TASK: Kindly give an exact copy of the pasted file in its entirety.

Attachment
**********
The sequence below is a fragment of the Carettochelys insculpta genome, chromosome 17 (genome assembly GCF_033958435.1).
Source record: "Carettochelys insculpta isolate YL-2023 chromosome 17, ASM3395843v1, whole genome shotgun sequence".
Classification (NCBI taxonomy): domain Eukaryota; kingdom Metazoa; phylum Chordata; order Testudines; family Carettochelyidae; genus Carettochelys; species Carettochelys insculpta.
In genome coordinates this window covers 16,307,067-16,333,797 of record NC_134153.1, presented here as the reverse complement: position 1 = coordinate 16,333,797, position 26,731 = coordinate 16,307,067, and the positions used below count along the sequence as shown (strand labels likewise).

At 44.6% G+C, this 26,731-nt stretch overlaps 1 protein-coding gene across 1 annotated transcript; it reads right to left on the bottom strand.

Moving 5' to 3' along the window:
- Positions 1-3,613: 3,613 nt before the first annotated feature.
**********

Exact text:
The sequence below is a fragment of the Carettochelys insculpta genome, chromosome 17 (genome assembly GCF_033958435.1).
Source record: "Carettochelys insculpta isolate YL-2023 chromosome 17, ASM3395843v1, whole genome shotgun sequence".
Classification (NCBI taxonomy): domain Eukaryota; kingdom Metazoa; phylum Chordata; order Testudines; family Carettochelyidae; genus Carettochelys; species Carettochelys insculpta.
In genome coordinates this window covers 16,307,067-16,333,797 of record NC_134153.1, presented here as the reverse complement: position 1 = coordinate 16,333,797, position 26,731 = coordinate 16,307,067, and the positions used below count along the sequence as shown (strand labels likewise).

At 44.6% G+C, this 26,731-nt stretch overlaps 1 protein-coding gene across 1 annotated transcript; it reads right to left on the bottom strand.

Moving 5' to 3' along the window:
- Positions 1-3,613: 3,613 nt before the first annotated feature.